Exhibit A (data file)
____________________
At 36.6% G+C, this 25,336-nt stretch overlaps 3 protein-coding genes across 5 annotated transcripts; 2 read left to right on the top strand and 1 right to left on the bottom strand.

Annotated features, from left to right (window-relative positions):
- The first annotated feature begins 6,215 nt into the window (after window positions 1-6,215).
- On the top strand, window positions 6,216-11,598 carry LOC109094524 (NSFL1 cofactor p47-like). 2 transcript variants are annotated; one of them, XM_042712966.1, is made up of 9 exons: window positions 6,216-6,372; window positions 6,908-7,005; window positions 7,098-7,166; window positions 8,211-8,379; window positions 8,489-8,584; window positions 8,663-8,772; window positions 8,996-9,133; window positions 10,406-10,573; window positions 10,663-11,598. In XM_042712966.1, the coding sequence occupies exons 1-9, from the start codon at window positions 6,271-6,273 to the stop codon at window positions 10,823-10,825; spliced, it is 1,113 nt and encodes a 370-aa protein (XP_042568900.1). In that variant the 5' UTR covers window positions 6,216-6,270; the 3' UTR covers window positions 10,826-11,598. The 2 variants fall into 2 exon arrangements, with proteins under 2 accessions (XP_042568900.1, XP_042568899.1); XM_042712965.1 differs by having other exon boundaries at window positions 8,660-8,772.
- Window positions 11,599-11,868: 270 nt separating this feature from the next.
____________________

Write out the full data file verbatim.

At 36.6% G+C, this 25,336-nt stretch overlaps 3 protein-coding genes across 5 annotated transcripts; 2 read left to right on the top strand and 1 right to left on the bottom strand.

Annotated features, from left to right (window-relative positions):
- The first annotated feature begins 6,215 nt into the window (after window positions 1-6,215).
- On the top strand, window positions 6,216-11,598 carry LOC109094524 (NSFL1 cofactor p47-like). 2 transcript variants are annotated; one of them, XM_042712966.1, is made up of 9 exons: window positions 6,216-6,372; window positions 6,908-7,005; window positions 7,098-7,166; window positions 8,211-8,379; window positions 8,489-8,584; window positions 8,663-8,772; window positions 8,996-9,133; window positions 10,406-10,573; window positions 10,663-11,598. In XM_042712966.1, the coding sequence occupies exons 1-9, from the start codon at window positions 6,271-6,273 to the stop codon at window positions 10,823-10,825; spliced, it is 1,113 nt and encodes a 370-aa protein (XP_042568900.1). In that variant the 5' UTR covers window positions 6,216-6,270; the 3' UTR covers window positions 10,826-11,598. The 2 variants fall into 2 exon arrangements, with proteins under 2 accessions (XP_042568900.1, XP_042568899.1); XM_042712965.1 differs by having other exon boundaries at window positions 8,660-8,772.
- Window positions 11,599-11,868: 270 nt separating this feature from the next.